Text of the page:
Sheldon Ramoutar

M.Phil. Candidate
sramoutar Contact Information

  Department of Life Sciences
  The University of The West Indies
  St. Augustine, Trinidad and Tobago

  Location: Natural Sciences Building
  Tel: 1(868) 799-2043
  Fax: 1(868) 663-5241

  • M.Phil. (Environmental Micro-Biology) University of the West Indies, St. Augustine 2010 - current
  • B.Sc. (Biology and Biochemistry) University of the West Indies, St. Augustine2008
Work Experience:
  • Open Campus Lecturer and Lab Coordinator, UWI, St. Augustine 2013
  • Teaching Assistant, UWI, St. Augustine 2011-current
  • Research Assistant/Demonstrator, UWI, St. Augustine 2008-2010
  • Medical Laboratory Technician Assistant, Eric Williams Medical Complex 2009-2010
Project Details:

Supervisors: Dr. Adesh Ramsubhag, Dr Azad Mohammed

Co-Supervisors: Dr. Jayaraj Jayaraman, Dr. Denise Beckles

Trinidad and Tobago is known for its extensive reserves of oil and natural gas. The extraction, distribution and processing of crude oil often present major environmental challenges due to spills on both land and sea with as much as 200 spills occurring on an annual basis. A study was done to develop and evaluate enriched cultures from natural petroleum seepage sites in Trinidad for potential bioremediation applications using small-scale reactors. The study investigated two seepages sites, the La Brea Pitch Lake (ancient site dated back to over 65 million years) and the Digity seepage, Penal.  The microbial community flora and physiochemical parameters were analyzed. Enriched and pure cultures were obtained from serial enrichment in basal salts medium containing different hydrocarbon fractions representing the full spectrum of crude oil (aliphatic, aromatic and asphaltenes) The cultures were characterized for rates of degradation in a laboratory scale study where the Total Petroleum Hydrocarbon levels were monitored over a one-month period.  The enriched cultures and pure isolates with the highest degradation potentials for each oil fraction will then be selected for a pilot study to develop a consortium designed for total degradation of crude oil. Analysis of the data from the two seepages sites indicated an abundance of microbes present that were capable of degrading all the oil fractions.  Microbes   isolated from both sites showed great diversity and microbes degrading the simple aliphatic were more abundant compared to those degrading the asphaltenes.  The TPH degradation values were highest for the enriched cultures ranging from 80 to 95% while the pure cultures gave lower values ranging from 35 to 70 %. Deep sequencing information will be provided in time for presentation as well as results from the pilot study.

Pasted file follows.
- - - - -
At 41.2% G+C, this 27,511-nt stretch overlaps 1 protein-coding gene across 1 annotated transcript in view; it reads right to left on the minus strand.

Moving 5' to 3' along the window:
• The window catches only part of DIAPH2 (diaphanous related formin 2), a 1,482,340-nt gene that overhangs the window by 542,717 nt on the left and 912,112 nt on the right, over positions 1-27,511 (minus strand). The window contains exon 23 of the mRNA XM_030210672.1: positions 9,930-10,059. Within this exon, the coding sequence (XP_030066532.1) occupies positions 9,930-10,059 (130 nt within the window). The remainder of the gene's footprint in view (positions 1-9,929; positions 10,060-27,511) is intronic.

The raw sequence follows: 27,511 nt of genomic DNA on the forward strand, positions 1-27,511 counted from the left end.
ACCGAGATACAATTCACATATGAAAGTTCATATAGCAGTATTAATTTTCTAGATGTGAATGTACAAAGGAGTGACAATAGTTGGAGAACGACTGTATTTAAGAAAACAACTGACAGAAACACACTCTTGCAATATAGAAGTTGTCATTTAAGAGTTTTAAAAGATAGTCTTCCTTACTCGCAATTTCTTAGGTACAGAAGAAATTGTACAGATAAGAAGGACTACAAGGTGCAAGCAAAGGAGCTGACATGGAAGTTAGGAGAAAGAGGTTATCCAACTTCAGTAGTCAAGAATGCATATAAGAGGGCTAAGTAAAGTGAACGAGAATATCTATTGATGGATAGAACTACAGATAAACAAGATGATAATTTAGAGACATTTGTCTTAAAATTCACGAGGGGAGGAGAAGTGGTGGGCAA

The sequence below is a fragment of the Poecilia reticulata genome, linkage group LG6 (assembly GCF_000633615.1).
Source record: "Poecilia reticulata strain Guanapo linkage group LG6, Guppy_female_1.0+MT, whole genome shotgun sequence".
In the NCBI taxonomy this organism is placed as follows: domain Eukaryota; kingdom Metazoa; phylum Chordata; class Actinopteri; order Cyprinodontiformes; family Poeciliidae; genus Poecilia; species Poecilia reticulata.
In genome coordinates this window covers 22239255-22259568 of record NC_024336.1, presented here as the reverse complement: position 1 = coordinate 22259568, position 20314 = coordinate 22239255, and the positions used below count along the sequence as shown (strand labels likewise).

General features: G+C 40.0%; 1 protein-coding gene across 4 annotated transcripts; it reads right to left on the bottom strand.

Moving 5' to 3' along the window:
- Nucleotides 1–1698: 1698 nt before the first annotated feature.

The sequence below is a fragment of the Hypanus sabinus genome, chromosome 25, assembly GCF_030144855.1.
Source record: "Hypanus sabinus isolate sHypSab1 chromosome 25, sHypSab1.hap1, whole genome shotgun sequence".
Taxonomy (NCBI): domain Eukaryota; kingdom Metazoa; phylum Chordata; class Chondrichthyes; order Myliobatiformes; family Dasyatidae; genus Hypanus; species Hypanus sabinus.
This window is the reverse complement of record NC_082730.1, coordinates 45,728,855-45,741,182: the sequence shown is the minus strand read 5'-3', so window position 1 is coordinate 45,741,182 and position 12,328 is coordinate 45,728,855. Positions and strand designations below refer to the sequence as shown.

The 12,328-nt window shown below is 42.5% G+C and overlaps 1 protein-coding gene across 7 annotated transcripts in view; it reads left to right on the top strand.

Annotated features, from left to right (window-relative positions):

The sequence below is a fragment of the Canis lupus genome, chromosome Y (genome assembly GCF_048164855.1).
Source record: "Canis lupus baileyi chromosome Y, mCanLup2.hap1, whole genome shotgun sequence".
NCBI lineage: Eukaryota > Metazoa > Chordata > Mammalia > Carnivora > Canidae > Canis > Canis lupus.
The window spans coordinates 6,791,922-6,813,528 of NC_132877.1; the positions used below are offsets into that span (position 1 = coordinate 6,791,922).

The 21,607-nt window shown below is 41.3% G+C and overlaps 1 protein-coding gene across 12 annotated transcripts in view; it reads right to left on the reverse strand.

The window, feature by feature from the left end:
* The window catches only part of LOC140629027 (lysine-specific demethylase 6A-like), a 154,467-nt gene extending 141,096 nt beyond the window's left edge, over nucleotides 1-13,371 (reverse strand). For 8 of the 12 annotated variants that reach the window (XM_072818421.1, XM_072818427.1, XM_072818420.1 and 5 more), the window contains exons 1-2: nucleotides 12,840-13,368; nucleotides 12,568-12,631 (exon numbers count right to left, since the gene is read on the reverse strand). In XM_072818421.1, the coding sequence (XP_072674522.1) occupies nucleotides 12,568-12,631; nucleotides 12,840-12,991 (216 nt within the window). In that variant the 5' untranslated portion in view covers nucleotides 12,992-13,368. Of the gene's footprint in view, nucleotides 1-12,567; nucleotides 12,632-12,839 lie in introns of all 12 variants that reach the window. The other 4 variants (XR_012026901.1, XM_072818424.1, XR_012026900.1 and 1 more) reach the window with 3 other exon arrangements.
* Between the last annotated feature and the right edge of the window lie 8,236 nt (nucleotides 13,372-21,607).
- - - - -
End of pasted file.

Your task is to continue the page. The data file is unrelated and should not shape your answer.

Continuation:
Keywords:  Bioremediation; hydrocarbon degrading microorganisms, asphaltenes, PAHs,  TPH

Projects Worked On:


Microbial Biotechnology Projects

  • The Bioremediation of oil contaminated soil-using microbes isolated from the Pitch Lake  2013
  • The Bioremediation of oil contaminated soil using microbes isolated from two gas stations in Trinidad 2013
  • Isolation and characterization of hydrocarbon degrading bacteria from Lowkie trace south Trinidad 2012
  • Bioremediation using diesel degrading bacteria from Trinidad  2012
  • Isolation and characterization of bio surfactant producing bacteria from Trinidad 2011
  • Isolation and characterization of potential diesel-degrading bacteria, isolated from oil contaminated soil and water in Trinidad 2011

 Petroleum Engineering Projects

  • Crude oil structural changes and degradation using an enriched culture of microbes 2013
  • Microbial enhanced oil recovery using micro organisms to enhance oil recovery (laboratory based trial) 2012
  • An investigation into the reduction of produced water components using local aquatic plant species for phytoremediaton 2011
  • Phytoremediation of oil contaminated water using two aquatic plants 2011


Revised: 16 December 2013